Thus, managers’ agency costs and universal owners’ distorted incentives might push polluters to increase investment in renewable energies even when both the planet and investors would benefit from pure play strategies. Moreover, the pressure to offer green alternatives might push public companies toward known alternatives such as wind and solar energy and carbon capture and storage, while emerging technologies such as geothermal drilling that might be more directly related to the expertise of the legacy corporation are not explored.
Similarly, problems abound due to universal owners’ lack of competence. The systematic risk of climate change cannot be adequately addressed solely through systematic measures, such as climate risk disclosure, industry-specific emission targets, or climate-based compensation. An effective decarbonization strategy requires firm-specific emission targets, strategies to meet these targets, and effective means to monitor management. Given their business model and regulatory constraints, universal owners will not initiate firm-specific policies for reducing emissions. We argue that, unfortunately, no other actor has the incentive and competence to provide the firm-specific expertise required to reduce emissions.
Capital markets rely on activist hedge funds to devise firm-specific strategies and challenge management to implement them. But these funds are unlikely to launch firm-specific campaigns to cut emissions. They will launch campaigns only if they expect them to increase the corporation’s value (some argue only in the short term). Second, activists motivated by a genuine concern for the environment are unlikely to succeed in using the profit-driven activists’ playbook and spearhead the effort to determine firm-specific carbon policies. Finally, neither ESG directors nor investor coalitions can lead firm-specific decarbonization efforts.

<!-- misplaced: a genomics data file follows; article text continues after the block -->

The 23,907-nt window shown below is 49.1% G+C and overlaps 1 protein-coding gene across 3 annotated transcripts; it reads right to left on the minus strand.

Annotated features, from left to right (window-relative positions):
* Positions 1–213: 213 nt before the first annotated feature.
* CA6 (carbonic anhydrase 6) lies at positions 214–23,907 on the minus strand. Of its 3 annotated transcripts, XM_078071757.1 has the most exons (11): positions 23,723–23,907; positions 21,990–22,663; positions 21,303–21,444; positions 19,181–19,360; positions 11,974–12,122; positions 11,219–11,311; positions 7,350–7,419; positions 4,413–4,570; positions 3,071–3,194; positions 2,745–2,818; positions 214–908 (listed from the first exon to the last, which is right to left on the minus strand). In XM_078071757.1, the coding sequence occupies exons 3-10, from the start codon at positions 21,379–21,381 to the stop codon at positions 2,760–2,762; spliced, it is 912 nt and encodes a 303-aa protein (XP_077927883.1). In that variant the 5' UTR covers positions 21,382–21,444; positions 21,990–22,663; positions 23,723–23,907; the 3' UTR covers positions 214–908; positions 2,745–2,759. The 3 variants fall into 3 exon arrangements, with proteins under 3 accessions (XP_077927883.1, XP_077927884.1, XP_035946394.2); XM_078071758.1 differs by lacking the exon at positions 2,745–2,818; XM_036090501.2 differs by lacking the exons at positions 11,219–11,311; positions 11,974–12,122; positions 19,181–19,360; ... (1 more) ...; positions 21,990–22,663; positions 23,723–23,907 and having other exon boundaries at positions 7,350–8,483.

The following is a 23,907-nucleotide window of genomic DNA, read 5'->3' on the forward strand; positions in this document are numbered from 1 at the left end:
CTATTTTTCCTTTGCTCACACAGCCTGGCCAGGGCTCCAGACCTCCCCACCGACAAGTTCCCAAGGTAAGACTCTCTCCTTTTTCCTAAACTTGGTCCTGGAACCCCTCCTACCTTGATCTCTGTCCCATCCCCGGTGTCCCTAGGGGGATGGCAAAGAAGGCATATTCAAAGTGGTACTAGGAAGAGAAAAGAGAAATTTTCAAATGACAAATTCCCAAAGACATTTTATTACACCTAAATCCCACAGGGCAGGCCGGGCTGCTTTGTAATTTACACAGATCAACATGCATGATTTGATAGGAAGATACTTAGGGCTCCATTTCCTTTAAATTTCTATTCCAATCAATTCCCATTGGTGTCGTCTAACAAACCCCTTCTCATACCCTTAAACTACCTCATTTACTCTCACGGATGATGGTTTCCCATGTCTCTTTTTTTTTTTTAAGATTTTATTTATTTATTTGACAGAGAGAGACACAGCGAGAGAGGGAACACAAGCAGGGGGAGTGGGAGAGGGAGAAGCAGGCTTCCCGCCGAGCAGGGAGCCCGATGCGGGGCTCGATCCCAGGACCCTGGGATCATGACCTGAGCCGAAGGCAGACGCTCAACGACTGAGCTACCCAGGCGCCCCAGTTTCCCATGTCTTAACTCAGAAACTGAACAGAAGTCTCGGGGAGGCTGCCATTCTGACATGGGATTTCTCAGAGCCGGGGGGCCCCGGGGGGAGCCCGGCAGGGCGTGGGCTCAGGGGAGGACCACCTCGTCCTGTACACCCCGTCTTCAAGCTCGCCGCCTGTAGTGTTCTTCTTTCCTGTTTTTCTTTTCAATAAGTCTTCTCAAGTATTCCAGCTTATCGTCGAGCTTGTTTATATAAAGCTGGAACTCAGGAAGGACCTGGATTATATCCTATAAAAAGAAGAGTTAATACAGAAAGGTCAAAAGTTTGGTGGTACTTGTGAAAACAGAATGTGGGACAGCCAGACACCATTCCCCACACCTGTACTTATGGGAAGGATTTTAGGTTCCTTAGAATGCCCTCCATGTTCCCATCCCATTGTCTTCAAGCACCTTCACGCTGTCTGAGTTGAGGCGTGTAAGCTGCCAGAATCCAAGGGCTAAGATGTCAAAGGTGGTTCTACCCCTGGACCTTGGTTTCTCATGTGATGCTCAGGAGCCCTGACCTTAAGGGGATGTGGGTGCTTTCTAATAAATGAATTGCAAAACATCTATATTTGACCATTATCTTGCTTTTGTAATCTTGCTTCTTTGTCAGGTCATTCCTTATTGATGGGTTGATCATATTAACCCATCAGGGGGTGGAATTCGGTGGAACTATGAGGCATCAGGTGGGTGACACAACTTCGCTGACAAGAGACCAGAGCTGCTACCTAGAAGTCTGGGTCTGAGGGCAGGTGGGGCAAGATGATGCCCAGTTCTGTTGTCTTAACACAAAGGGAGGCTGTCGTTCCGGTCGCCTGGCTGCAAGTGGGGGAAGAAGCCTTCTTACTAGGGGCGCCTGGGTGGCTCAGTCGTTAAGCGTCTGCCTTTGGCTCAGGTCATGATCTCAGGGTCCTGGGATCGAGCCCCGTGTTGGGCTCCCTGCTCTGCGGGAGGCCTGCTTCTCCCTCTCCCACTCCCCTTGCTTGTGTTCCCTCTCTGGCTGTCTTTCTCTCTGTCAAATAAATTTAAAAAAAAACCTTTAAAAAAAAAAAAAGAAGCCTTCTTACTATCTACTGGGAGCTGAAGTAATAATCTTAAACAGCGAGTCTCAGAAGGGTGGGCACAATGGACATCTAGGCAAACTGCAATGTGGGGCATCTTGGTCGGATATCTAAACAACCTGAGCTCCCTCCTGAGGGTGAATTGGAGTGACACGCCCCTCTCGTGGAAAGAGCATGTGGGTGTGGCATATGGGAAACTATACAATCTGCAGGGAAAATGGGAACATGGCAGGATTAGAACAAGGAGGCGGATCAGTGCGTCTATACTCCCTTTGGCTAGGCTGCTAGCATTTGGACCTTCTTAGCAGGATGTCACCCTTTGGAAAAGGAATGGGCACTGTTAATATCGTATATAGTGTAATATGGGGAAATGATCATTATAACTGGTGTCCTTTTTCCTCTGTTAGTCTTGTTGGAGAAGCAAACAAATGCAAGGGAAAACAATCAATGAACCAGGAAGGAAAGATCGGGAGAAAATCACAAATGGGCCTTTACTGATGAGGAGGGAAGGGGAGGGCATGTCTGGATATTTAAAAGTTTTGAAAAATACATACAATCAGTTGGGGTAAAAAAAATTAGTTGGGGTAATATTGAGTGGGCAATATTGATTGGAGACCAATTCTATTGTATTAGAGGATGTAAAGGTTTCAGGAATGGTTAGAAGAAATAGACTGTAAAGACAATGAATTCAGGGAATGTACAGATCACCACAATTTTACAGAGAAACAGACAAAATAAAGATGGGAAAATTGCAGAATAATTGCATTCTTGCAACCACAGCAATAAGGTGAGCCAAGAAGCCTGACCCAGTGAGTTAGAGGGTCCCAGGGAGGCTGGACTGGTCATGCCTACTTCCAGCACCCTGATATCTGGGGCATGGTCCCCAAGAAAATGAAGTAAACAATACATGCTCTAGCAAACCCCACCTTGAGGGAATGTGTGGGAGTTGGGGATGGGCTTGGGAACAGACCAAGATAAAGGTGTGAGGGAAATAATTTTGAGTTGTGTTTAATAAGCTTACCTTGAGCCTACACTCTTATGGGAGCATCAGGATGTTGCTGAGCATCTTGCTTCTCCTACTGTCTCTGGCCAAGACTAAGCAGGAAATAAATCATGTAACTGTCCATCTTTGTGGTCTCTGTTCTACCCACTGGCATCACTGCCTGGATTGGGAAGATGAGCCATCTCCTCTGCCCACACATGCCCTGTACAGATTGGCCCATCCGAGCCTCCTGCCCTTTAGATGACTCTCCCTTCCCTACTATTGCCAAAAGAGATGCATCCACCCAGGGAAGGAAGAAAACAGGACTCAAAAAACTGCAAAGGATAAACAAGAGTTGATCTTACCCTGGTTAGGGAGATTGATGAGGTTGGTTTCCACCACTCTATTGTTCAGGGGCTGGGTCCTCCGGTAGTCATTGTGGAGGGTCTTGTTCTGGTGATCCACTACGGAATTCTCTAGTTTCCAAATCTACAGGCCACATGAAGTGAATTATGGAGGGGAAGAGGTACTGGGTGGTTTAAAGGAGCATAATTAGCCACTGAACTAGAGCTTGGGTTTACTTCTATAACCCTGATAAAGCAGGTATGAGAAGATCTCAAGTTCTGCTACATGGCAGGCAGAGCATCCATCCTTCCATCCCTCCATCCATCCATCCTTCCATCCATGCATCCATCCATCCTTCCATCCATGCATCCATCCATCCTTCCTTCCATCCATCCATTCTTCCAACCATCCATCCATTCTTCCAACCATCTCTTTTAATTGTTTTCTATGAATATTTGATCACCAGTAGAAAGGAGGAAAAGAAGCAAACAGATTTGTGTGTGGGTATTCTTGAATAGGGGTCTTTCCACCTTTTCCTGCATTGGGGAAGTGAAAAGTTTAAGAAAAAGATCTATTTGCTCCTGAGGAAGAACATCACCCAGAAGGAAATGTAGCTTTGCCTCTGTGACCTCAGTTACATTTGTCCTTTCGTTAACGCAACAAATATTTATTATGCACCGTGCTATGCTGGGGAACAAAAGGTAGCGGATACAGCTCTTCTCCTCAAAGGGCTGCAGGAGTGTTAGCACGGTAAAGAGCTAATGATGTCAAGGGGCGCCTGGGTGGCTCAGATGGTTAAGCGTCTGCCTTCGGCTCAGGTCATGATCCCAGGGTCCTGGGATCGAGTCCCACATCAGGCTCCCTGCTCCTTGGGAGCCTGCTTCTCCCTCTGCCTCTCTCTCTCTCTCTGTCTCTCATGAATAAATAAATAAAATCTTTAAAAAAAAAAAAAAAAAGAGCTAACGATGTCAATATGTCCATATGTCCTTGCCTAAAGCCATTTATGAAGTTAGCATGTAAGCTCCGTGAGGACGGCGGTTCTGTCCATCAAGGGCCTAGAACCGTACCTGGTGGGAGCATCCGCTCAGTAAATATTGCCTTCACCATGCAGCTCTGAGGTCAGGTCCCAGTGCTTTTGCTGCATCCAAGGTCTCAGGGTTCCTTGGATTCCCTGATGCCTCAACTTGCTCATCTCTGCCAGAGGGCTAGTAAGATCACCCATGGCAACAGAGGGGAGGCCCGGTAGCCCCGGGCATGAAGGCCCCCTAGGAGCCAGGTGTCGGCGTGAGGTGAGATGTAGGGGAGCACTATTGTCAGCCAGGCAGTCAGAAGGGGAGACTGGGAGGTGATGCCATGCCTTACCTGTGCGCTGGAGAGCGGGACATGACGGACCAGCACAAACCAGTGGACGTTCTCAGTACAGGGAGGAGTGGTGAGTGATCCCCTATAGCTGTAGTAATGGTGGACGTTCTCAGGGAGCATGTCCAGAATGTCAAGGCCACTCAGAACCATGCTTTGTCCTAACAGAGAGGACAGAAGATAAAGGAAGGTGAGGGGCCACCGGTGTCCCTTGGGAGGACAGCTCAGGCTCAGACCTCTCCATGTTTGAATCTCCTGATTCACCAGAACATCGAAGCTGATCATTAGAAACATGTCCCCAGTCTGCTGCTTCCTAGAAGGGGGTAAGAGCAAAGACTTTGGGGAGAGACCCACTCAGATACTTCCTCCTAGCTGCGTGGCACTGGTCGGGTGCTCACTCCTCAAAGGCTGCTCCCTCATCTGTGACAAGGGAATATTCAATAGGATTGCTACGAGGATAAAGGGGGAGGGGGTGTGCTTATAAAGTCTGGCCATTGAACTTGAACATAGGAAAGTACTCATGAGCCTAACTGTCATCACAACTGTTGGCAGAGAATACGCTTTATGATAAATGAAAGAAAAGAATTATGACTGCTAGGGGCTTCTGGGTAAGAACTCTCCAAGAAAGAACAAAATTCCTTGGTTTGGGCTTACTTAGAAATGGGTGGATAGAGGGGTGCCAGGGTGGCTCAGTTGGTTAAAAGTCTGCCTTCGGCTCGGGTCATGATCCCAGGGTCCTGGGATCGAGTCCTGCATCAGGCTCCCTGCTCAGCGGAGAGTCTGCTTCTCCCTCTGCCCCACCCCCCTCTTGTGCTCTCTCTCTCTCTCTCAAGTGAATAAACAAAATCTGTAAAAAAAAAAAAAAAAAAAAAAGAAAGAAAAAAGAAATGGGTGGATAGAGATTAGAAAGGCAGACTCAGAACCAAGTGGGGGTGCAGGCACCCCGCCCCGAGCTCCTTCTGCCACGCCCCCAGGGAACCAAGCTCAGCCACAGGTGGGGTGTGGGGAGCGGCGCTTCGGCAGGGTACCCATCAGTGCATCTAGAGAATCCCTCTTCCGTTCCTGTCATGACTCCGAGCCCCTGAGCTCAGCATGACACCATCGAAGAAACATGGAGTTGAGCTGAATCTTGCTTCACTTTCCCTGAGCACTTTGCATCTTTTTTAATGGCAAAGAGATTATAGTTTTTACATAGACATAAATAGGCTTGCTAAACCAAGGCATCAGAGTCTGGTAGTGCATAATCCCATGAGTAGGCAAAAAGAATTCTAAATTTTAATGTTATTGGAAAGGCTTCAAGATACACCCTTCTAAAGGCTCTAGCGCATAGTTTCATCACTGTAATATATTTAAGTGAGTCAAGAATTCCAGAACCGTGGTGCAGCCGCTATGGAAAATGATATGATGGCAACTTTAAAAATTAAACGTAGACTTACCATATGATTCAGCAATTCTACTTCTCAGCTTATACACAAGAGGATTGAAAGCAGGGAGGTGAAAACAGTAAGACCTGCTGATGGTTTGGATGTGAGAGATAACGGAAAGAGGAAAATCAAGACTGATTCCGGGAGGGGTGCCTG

Pushing companies to take meaningful steps to cut emissions requires investors to devise firm-specific strategies. Without an actor that could drive firm-specific changes, universal owners’ stewardship will have, at best, a limited effect on emissions. And universal owners’ incentives could lead to large-scale distortions in the much-needed development of green energy. Moreover, legal reforms, such as requiring extensive disclosure from public companies on climate risks or requiring ESG funds to be more transparent about their investment policies, will not address the concerns that we have identified. Activists and academics should therefore recognize the significant limitations of universal owners as a driving force in the fight against carbon emissions. Investors’ stewardship is a very poor substitute for environmental regulation.
This post comes to us from Zohar Goshen, the Jerome L. Greene Professor of Transactional Law at Columbia Law School and a professor at Ono Academic College Faculty of Law, and from Assaf Hamdani, a professor at Tel Aviv University’s Buchman Faculty of Law and Coller School of Management and a visiting professor at Columbia Law School. It is based on their recent article, “Will Systematic Stewardship Save the Planet?” available here.